The battle over the controversial Queach Road property has spilled into the political arena as town Democratic officials have called for a special meeting of the [Branford CT] Representative Town Meeting [RTM] to discuss the issue.
Democratic Town Chairman Michael Milici last week called on RTM moderator Raymond Dunbar to include an item on the meeting's next agenda to establish a special meeting where all RTM members would have a chance to voice their opinions on the possible acquisition of the property.
"We need to act on this right away," said Milici. "We need a special meeting devoted to this one issue to examine all possibilities and alternatives to place this property in the control of the Town of Branford."
At issue is 160 acres off Queach Road currently owned by developer Alex Vigliotti. The town is interested in purchasing the parcel for open space, but has run into problems revolving around the asking price of the property.
According to town officials, the property has been assessed, for tax purposes, at approximately $900,000 and the town has offered $1 million to purchase the land. That, according to officials, is an adequate offer for the parcel.
Vigliotti, however, has evidently refused that original offer. According to officials, depending on whether all of the property were sold for open space, or only a portion of it, Vigliotti has been asking for anywhere between $4 million and $20 million for the property. Any property not sold for open space would be subject to extensive development, officials stated.
Those asking prices have forced the town to examine possibly acquiring the property via eminent domain for public purposes.
But town Democrats have criticized the handling of the property purchase by First Selectman John Opie and his administration, suggesting that Opie has "dragged (his) feet" on the issue.
"The town should have negotiated with (the former owner) in title, then the town would have gotten Vigliotti's price for the land of $1 million," said Cheryl Morris, a candidate for the Democratic nomination for First Selectman. "Instead, we are forced into the current position of paying a more exorbitant amount of money or facing potential litigation for exercising the right of eminent domain. Town Hall was asleep at the switch on this issue."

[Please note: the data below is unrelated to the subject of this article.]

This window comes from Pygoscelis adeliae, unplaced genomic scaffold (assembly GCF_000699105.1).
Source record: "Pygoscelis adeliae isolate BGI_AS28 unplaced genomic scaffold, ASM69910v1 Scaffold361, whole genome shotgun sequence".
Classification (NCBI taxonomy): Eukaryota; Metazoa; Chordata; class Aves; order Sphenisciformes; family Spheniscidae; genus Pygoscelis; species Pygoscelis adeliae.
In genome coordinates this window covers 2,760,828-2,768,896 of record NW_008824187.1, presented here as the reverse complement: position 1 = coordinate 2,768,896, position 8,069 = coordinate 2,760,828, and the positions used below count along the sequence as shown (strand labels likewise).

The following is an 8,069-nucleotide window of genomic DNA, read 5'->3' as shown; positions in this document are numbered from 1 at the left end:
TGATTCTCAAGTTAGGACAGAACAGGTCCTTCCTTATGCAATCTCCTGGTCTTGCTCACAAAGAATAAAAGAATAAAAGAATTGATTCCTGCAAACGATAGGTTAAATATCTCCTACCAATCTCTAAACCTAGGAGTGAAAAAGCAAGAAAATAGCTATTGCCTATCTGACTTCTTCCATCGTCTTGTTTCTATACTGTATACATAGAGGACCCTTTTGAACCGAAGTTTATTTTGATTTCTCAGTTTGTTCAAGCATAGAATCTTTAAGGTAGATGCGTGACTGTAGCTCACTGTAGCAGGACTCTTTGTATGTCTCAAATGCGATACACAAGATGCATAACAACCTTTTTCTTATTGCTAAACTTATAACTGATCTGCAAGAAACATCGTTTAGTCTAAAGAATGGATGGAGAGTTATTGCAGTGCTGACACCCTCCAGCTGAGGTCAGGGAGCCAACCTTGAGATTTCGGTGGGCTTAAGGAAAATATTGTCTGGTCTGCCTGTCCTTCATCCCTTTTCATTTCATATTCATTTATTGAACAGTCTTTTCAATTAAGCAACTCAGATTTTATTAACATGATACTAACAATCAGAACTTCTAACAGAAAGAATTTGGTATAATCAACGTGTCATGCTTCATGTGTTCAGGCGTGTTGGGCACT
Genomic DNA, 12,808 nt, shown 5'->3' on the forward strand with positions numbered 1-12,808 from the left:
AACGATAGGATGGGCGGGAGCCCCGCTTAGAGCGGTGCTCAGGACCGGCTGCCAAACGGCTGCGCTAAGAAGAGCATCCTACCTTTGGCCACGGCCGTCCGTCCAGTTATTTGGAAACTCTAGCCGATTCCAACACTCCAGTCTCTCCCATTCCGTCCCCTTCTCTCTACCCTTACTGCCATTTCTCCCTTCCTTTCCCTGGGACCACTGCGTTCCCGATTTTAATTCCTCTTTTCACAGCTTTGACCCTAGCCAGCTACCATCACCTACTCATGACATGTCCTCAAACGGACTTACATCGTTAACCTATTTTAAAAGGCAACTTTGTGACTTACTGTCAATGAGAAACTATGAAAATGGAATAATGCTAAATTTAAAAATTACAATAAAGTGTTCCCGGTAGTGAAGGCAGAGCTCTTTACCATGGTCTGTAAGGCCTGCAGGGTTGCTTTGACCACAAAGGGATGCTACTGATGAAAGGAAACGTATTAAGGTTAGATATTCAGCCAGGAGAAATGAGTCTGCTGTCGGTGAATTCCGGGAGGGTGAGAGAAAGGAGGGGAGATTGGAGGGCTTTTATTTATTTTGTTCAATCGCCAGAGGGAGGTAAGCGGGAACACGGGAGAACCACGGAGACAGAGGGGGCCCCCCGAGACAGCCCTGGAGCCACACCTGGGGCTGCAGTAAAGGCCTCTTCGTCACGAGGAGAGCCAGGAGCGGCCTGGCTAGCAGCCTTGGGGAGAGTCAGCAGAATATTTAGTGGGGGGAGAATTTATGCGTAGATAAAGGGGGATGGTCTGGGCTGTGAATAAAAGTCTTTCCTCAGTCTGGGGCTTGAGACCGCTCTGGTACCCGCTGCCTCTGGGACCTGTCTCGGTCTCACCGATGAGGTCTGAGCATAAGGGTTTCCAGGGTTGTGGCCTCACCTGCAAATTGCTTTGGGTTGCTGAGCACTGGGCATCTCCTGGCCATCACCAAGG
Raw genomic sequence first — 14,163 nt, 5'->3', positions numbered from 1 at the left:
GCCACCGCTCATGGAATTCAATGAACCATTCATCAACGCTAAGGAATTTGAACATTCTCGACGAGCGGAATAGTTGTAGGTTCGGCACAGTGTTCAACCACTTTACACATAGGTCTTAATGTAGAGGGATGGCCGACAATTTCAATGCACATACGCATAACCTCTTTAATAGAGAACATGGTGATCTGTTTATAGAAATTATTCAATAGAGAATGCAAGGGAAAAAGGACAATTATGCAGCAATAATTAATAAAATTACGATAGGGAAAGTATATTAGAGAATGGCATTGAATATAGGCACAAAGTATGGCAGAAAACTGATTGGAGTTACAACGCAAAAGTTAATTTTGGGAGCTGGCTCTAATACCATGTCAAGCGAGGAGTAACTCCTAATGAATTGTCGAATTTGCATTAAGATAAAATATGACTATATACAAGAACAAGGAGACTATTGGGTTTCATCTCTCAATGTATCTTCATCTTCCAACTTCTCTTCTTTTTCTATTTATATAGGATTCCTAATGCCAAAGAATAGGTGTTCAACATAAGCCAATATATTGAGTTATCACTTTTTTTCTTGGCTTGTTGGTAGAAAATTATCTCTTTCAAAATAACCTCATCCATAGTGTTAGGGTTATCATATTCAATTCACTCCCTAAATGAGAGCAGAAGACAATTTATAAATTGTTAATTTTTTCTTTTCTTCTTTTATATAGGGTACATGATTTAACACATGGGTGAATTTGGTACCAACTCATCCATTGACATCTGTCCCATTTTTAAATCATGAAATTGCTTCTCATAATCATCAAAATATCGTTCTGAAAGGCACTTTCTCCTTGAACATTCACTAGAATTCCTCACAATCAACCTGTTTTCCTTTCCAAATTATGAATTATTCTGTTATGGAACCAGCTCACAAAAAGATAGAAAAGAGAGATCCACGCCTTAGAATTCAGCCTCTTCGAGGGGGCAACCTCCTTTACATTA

Milici and other Democratic officials are hopeful that a full meeting of the RTM could open the door for other options in securing the property.
Opie on Tuesday responded to the allegations that he, and his administration, had dragged its feet on the issue, stating that there was, in his mind, no time in which the town could have purchased the land.
According to Opie, he contacted the former owners of the land, Queach Corp., to see about possibly purchasing the land late last year and was told, at that time, that a tentative agreement with Vigliotti had already been reached. Before that time, according to Opie, no one was sure as to the exact value of the property.
Queach Corp. sold their portion of the land to Vigliotti in December of last year.
Opie stated that he immediately began discussing the issue with Vigliotti but came to the conclusion over the last few weeks that a negotiated price would be hard to come by.
"We have been going back and forth for a few months now," said Opie. As far as a possible agreement in the future, Opie stated that, while he remained optimistic something could be negotiated, there was no evidence that would happen.
"The important factor is that the property is open for sale for some price," said Opie. "Obviously the Board of Finance is aware that the property is worth $1 million so if you walked in and said that you wanted to pay $4 million for it, they would probably balk at that notion. However, could something be worked out, would the BOF be willing to pay a little more if it avoided going down the road of eminent domain? That is a possibility."
Eminent domain, described by Opie as the town's last resort, would allow the town to take the land for the price it felt was reasonable. The act would most certainly prompt legal action on the part of Vigliotti.
Because of that Opie stated that he wanted to give Vigliotti every chance to negotiate a deal.
"If things keep going as they are, I could see us filing our paper work (for eminent domain) by July 1," said Opie. "I would like to give Mr. Vigliotti at least a couple of weeks to come in and chat before that happened, however."
Branford Review-News: www.zwire.com